Chapter 16
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A Spirit That Passes Through

Novelist Madison Smartt Bell talks with Chapter 16 about the art and artists of Haiti

Nashville native Madison Smartt Bell is the author of three celebrated novels about the Haitian revolution, as well as a biography of Toussaint Louverture, but his connection to Haiti extends far beyond a writer’s intellectual interest. He has spent considerable time in the country, getting to know Haitians and their unique, deeply spiritual culture. In the wake of the devastating earthquake last January, Bell became a prominent advocate for Haiti, excoriating Pat Robertson at The Huffington Post and appearing on major news outlets to explain the many reasons that Haiti should not be defined by that disheartening label, “poorest country in the Western Hemisphere.”

The vibrant folk art of Haiti is one of its cultural treasures, and since the late 1990s Bell has been aiding a number of struggling painters by bringing their work to the U.S. In response to the urgent need created by the earthquake, Nashville’s LeQuire Gallery began selling the paintings in March, with proceeds to go to the artists and to Haitian-run aid organizations. Bell, a professor of English at Goucher College in Baltimore, will give a talk at the gallery on April 15, offering insights about the art and the current situation in Haiti. He answered questions from Chapter 16 by email in anticipation of his visit.

Chapter 16: Did you have a strong interest in Haitian art before you first visited the country in 1995? How did you wind up becoming a pro bono agent for painters?

Bell: No, I didn’t really know anything about it. When I first went to Haiti I knew lots about the period between 1791 and 1804 and practically nothing else. In Cap Haïtien in 1995 I met an artist named Guidel Présumé in the bar of the Mont Joli hotel. We hit it off immediately and he helped me do things and go places for my research (for the Haitian-based novels) that I would have had a hard time doing without him. He’d done very well as a painter up until the late 1990s, but at that time the tourist trade really began to dry up, because of persistent instability in Haiti (or at least the perception that Haiti was unstable, which was often false, in my experience).

I began trying to sell Présumé’s paintings in the U.S. to help him out a little, and gradually began doing the same for other artists he knew, many of them members of a cooperative in Cap H. called AJAPCA. I developed a system where I’d buy small paintings for what they would bring in Haiti and then try to resell [them] in the U.S. If I succeeded I would remit the entire difference to the artist on my next visit. I took all my profits in good will.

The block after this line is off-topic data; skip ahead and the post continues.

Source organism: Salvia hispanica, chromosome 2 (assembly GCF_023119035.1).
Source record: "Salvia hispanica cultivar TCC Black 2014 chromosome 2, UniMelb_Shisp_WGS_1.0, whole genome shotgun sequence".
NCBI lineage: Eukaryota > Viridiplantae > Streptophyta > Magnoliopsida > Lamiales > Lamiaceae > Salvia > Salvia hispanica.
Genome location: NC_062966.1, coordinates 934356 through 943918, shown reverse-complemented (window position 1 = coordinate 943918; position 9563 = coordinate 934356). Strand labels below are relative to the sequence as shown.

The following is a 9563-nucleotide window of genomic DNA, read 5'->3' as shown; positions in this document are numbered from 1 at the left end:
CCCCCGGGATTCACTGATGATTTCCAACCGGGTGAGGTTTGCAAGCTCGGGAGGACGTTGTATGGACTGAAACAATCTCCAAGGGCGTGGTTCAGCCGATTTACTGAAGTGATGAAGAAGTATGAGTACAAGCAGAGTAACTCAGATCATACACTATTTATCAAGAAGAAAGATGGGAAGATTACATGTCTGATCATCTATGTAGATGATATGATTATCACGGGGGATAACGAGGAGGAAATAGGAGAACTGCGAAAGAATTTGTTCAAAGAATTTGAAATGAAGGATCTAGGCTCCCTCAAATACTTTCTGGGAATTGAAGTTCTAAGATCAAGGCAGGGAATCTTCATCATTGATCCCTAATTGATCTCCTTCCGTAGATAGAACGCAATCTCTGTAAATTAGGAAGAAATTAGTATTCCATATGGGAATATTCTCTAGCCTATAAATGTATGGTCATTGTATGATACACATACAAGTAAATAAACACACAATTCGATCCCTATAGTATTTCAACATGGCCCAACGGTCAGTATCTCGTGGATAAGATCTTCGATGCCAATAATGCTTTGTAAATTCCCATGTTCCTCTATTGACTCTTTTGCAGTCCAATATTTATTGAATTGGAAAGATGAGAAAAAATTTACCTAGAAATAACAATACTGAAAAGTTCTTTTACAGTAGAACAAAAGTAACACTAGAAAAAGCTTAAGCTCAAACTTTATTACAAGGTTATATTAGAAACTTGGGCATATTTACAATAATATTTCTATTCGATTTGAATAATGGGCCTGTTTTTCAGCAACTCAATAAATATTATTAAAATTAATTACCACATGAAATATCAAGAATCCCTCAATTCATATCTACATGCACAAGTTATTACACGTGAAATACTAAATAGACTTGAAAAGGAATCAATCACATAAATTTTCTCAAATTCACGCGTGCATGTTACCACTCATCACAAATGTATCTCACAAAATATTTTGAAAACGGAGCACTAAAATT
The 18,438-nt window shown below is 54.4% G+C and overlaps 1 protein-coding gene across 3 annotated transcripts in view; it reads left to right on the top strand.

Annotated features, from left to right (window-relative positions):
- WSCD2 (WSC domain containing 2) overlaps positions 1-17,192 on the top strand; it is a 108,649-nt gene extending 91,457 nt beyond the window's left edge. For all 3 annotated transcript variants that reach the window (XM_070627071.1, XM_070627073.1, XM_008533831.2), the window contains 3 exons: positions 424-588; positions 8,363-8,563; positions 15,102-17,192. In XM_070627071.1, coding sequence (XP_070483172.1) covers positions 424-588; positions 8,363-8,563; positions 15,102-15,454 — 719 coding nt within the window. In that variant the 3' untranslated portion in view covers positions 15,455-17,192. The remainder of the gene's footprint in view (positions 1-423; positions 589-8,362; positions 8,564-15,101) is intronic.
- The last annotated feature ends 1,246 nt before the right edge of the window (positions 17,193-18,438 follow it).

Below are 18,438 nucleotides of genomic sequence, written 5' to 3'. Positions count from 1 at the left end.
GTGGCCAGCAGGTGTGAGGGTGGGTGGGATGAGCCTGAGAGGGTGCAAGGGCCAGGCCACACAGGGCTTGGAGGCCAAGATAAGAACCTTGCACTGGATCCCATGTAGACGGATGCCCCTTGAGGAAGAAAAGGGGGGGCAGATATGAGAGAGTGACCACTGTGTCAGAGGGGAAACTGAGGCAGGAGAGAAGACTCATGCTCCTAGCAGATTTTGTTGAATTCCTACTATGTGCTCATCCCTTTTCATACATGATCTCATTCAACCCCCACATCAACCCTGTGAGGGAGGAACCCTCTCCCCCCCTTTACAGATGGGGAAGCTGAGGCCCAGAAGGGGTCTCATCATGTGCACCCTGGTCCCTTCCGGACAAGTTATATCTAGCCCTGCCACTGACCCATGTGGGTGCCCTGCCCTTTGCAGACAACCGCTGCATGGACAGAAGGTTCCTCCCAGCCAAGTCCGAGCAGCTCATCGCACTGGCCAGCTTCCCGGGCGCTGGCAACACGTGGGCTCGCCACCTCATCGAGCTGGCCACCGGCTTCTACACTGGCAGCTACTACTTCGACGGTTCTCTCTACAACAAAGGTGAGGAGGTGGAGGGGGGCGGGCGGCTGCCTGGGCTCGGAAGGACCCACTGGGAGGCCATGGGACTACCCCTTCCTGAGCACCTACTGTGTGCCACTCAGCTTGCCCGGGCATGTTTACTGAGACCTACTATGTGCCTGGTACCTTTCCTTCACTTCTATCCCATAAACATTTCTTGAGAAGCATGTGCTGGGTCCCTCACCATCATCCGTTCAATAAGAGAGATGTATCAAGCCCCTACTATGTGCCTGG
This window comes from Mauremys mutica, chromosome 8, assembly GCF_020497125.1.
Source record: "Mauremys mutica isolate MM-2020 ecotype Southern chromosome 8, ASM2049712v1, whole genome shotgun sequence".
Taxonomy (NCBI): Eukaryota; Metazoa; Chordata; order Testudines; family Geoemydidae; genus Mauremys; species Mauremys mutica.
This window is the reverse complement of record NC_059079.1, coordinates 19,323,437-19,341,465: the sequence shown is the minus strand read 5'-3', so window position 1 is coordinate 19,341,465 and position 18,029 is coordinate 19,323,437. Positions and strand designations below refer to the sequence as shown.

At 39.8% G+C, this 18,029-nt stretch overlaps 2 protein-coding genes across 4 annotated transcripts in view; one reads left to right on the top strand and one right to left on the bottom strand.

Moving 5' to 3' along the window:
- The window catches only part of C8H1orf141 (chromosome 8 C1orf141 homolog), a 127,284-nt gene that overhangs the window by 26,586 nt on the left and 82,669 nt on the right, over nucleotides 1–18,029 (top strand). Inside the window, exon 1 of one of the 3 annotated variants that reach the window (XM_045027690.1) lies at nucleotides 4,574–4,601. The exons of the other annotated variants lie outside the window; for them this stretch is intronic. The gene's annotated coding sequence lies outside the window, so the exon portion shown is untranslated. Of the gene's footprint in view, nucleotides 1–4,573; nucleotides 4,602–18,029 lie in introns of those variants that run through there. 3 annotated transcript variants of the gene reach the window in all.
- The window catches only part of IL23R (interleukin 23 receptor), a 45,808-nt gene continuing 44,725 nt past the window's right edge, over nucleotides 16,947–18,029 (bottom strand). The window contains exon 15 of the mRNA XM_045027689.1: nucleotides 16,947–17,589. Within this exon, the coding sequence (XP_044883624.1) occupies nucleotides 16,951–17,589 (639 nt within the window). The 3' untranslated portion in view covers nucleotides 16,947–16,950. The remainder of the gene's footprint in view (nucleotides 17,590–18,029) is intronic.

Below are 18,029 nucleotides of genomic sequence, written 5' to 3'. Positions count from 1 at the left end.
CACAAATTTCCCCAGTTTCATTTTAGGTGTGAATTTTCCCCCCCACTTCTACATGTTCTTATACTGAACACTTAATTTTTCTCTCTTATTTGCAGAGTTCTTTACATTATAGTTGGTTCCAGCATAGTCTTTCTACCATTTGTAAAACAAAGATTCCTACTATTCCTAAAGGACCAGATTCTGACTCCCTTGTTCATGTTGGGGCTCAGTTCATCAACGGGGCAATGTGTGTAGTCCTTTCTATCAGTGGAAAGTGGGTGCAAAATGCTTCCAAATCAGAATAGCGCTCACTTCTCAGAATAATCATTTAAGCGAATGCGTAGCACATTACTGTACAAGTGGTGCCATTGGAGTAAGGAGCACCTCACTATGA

Chapter 16: Have you been in touch with any of the artists since the earthquake?

Bell: Yes. The AJAPCA group scattered around 2000, when they lost the studio/gallery space they’d had in Cap H. So I had lost touch with most of them long before the earthquake. Some went to the Dominican Republic, where there is tourism, and some to Port-au-Prince. Cap Haïtien was not much affected (directly) by the earthquake. So Présumé and others who remained there were all right. There were two painters I was still in touch with, Emalès Délis and Armand Fleurimond, who were in the capital for the earthquake and were not heard from for quite some time afterward. I had begun to give up on them, but eventually they both did reappear. They had spent several weeks living among the throngs of other survivors in open spaces of the capital. Fleurimond and his wife and child eventually made their way back to Cap [Haïtien]. There is work by both of these painters in the LeQuire Gallery show.

Chapter 16: Prior to the earthquake, were the artists in the LeQuire show—and others like them—able to make a living from their work?

Bell: Doubtful. I mainly deal with artists from the Cap-Haïtien area, and though that used to be a big tourist destination, the tourist trade has not come back from the turmoil of the late 80s and early 90s, unfortunately. So, not enough customers on the ground. Painters in Port-au-Prince can do better, but then there are more of them there struggling for notice, too.

Chapter 16: Many of the paintings have Vodou themes. Do the artists think of those works as spiritual expressions, divinely inspired—or is their attitude toward their art more detached than that?

Bell: Depends on the artist and the particular work. Protestant artists, for example, would paint Vodou scenes simply as local color, if they paint them at all. And there is a lot of craft intention in this work; that is, most of it is less about self expression and more about making an object that someone will find desirable to buy. An exception in the LeQuire Gallery show is the work of Armand Fleurimond, which tends to have an autobiographical strain in it.

Many of the artists I deal with paint in several different styles, just as a matter [of] versatility in making a product, and it also seems to me that the same painters paint with vastly different degrees of what we call “inspiration,” as seen in the quality of the finished work. I think the process may be analogous to what happens in Vodou. A spirit comes along, dislodges the ego from the head of the painter, uses the painter’s hands to paint one or more paintings, sails on…. Later another spirit comes, maybe. See how different this is from our idea of self-expression in art?